# Flag

of type $\nu$ in an $n$ - dimensional vector space $\nu$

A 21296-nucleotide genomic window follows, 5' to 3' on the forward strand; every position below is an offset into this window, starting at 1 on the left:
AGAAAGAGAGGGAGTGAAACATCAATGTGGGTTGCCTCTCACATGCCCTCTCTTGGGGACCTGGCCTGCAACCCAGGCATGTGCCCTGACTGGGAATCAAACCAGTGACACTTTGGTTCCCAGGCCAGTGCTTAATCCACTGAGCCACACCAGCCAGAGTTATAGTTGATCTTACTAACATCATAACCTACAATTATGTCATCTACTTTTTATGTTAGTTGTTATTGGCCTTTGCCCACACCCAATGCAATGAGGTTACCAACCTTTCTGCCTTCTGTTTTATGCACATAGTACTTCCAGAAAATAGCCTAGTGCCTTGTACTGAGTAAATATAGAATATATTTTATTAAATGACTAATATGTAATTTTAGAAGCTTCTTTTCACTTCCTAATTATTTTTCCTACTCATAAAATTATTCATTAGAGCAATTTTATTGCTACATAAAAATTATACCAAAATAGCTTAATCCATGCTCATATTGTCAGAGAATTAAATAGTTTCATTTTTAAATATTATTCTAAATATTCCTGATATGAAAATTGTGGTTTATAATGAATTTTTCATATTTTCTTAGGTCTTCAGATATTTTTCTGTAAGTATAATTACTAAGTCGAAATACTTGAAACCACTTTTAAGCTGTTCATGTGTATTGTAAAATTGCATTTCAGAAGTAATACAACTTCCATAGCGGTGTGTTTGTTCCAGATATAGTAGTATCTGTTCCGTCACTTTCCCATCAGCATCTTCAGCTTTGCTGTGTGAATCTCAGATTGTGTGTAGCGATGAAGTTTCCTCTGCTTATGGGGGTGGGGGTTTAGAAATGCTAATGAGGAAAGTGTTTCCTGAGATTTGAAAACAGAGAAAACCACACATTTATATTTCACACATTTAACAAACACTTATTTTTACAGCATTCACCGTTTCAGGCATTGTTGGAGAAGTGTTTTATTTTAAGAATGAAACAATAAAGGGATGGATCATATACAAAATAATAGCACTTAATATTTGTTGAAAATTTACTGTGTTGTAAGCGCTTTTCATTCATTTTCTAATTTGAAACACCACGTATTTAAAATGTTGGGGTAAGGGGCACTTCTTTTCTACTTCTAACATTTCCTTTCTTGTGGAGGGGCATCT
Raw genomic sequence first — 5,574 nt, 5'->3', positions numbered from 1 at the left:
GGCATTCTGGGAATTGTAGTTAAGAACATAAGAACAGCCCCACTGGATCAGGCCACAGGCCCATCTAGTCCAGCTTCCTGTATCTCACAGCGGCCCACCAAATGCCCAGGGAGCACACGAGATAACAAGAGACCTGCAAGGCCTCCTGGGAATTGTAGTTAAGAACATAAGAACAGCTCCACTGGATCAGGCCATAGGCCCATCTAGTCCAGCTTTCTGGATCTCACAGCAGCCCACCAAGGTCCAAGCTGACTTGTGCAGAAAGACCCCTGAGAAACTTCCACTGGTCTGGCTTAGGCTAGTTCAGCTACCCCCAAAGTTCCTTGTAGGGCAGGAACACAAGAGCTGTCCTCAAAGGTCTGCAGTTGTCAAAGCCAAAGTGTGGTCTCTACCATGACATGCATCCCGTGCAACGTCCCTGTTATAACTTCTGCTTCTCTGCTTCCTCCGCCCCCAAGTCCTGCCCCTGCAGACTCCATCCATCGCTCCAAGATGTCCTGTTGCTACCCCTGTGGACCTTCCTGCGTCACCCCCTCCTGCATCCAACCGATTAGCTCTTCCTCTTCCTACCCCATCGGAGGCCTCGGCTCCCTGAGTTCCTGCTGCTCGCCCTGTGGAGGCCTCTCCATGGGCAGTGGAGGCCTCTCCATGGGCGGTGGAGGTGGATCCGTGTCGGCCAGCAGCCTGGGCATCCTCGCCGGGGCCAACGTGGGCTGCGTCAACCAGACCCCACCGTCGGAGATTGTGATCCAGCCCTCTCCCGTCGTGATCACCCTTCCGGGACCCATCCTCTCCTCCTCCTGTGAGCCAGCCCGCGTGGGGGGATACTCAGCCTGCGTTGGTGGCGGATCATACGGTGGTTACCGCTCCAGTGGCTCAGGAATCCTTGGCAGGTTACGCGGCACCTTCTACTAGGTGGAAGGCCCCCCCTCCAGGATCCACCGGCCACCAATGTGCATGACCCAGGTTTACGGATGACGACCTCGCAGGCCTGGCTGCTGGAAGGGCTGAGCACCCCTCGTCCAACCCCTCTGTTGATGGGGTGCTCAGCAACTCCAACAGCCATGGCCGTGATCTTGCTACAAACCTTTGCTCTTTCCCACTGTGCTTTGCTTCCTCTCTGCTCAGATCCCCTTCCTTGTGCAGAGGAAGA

A collection of linear subspaces $V$ of $V _{1} \dots V _{k}$ of corresponding dimensions $V$ , such that $n _{1} \dots n _{k}$ ( here $V _{1} \subset \dots \subset V _{k}$ , $\nu = (n _{1} \dots n _{k} )$ ; $1 \leq k \leq n - 1 ;\quad 0 < n _{1} < \dots < n _{k} < n$ ). A flag of type $\nu _{0} = (1 \dots n - 1 )$ is called a complete flag or a full flag. Any two flags of the same type can be mapped to each other by some linear transformation of $V$ , that is, the set $F _ \nu (V)$ of all flags of type $\nu$ in $V$ is a homogeneous space of the general linear group $\mathop{\rm GL}\nolimits (V)$ . The unimodular group $\mathop{\rm SL}\nolimits (V)$ also acts transitively on $F _ \nu (V)$ . Here the stationary subgroup $H _{F}$ of $F$ in $\mathop{\rm GL}\nolimits (V)$ ( and also in $\mathop{\rm SL}\nolimits (V)$ ) is a parabolic subgroup of $\mathop{\rm GL}\nolimits (V)$ ( respectively, of $\mathop{\rm SL}\nolimits (V)$ ). If $F$ is a complete flag in $V$ , defined by subspaces $V _{1} \subset \dots \subset V _ {n - 1}$ , then $H _{F}$ is a complete triangular subgroup of $\mathop{\rm GL}\nolimits (V)$ ( respectively, of $\mathop{\rm SL}\nolimits (V)$ ) relative to a basis $e _{1} \dots e _{n}$ of $V$ such that $e _{i} \in V _{i}$ , $i = 1 \dots n$ . In general, quotient spaces of linear algebraic groups by parabolic subgroups are sometimes called flag varieties. For $k = 1$ , a flag of type $(n _{1} )$ is simply an $n _{1}$ - dimensional linear subspace of $V$ and $F _ {(n _{1} )} (V)$ is the Grassmann manifold $G _ {n, n _{1}} = \mathop{\rm Gr}\nolimits _ {n _{1}} (V)$ . In particular, $F _{(1)} (V)$ is the projective space associated with the vector space $V$ . Every flag variety $F _ \nu (V)$ can be canonically equipped with the structure of a projective algebraic variety (see ). If $V$ is a real or complex vector space, then all the varieties $F _ \nu (V)$ are compact. Cellular decompositions and cohomology rings of the $F _ \nu (V)$ are known (see , and also Bruhat decomposition).